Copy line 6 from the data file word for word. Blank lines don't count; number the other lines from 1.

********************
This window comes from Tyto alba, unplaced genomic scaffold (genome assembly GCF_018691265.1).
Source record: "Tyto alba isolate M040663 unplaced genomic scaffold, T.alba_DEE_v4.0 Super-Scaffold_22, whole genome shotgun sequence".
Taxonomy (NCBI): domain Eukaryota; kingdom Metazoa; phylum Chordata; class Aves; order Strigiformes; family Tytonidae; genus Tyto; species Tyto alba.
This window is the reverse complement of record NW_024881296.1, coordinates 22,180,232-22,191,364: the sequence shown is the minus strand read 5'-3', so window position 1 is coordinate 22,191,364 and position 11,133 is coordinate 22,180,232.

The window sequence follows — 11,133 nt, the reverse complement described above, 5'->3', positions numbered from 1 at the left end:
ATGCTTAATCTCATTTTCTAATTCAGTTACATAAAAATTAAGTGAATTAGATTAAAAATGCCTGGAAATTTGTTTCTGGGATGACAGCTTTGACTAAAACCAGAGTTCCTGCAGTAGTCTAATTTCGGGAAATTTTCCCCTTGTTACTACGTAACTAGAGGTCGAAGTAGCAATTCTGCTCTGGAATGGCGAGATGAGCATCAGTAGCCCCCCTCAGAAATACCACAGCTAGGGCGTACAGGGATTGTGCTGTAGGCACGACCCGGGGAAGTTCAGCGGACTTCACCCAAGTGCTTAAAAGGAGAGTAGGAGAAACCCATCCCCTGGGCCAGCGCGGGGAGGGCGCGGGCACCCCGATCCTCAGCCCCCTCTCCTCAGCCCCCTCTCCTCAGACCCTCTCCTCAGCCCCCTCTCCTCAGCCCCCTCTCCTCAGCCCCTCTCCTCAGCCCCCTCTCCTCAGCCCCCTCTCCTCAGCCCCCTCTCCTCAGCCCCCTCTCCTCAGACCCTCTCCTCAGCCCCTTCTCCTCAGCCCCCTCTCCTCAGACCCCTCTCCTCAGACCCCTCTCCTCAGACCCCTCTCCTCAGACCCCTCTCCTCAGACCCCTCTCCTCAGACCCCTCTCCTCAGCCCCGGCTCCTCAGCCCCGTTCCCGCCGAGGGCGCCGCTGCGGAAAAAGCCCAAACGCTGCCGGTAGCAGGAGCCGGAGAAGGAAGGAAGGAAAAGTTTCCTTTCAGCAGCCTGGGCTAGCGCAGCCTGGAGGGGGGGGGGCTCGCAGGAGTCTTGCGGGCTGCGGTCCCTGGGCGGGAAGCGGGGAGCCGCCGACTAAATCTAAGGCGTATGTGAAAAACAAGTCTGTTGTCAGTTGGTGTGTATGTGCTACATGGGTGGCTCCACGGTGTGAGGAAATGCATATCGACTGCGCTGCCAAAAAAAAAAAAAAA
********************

ATGCTTAATCTCATTTTCTAATTCAGTTACATAAAAATTAAGTGAATTAGATTAAAAATGCCTGGAAATTTGTTTCTGGGATGACAGCTTTGACTAAAACCAGAGTTCCTGCAGTAGTCTAATTTCGGGAAATTTTCCCCTTGTTACTACGTAACTAGAGGTCGAAGTAGCAATTCTGCTCTGGAATGGCGAGATGAGCATCAGTAGCCCCCCTCAGAAATACCACAGCTAGGGCGTACAGGGATTGTGCTGTAGGCACGACCCGGGGAAGTTCAGCGGACTTCACCCAAGTGCTTAAAAGGAGAGTAGGAGAAACCCATCCCCTGGGCCAGCGCGGGGAGGGCGCGGGCACCCCGATCCTCAGCCCCCTCTCCTCAGCCCCCTCTCCTCAGACCCTCTCCTCAGCCCCCTCTCCTCAGCCCCCTCTCCTCAGCCCCTCTCCTCAGCCCCCTCTCCTCAGCCCCCTCTCCTCAGCCCCCTCTCCTCAGCCCCCTCTCCTCAGACCCTCTCCTCAGCCCCTTCTCCTCAGCCCCCTCTCCTCAGACCCCTCTCCTCAGACCCCTCTCCTCAGACCCCTCTCCTCAGACCCCTCTCCTCAGACCCCTCTCCTCAGACCCCTCTCCTCAGCCCCGGCTCCTCAGCCCCGTTCCCGCCGAGGGCGCCGCTGCGGAAAAAGCCCAAACGCTGCCGGTAGCAGGAGCCGGAGAAGGAAGGAAGGAAAAGTTTCCTTTCAGCAGCCTGGGCTAGCGCAGCCTGGAGGGGGGGGGGCTCGCAGGAGTCTTGCGGGCTGCGGTCCCTGGGCGGGAAGCGGGGAGCCGCCGACTAAATCTAAGGCGTATGTGAAAAACAAGTCTGTTGTCAGTTGGTGTGTATGTGCTACATGGGTGGCTCCACGGTGTGAGGAAATGCATATCGACTGCGCTGCCAAAAAAAAAAAAAAA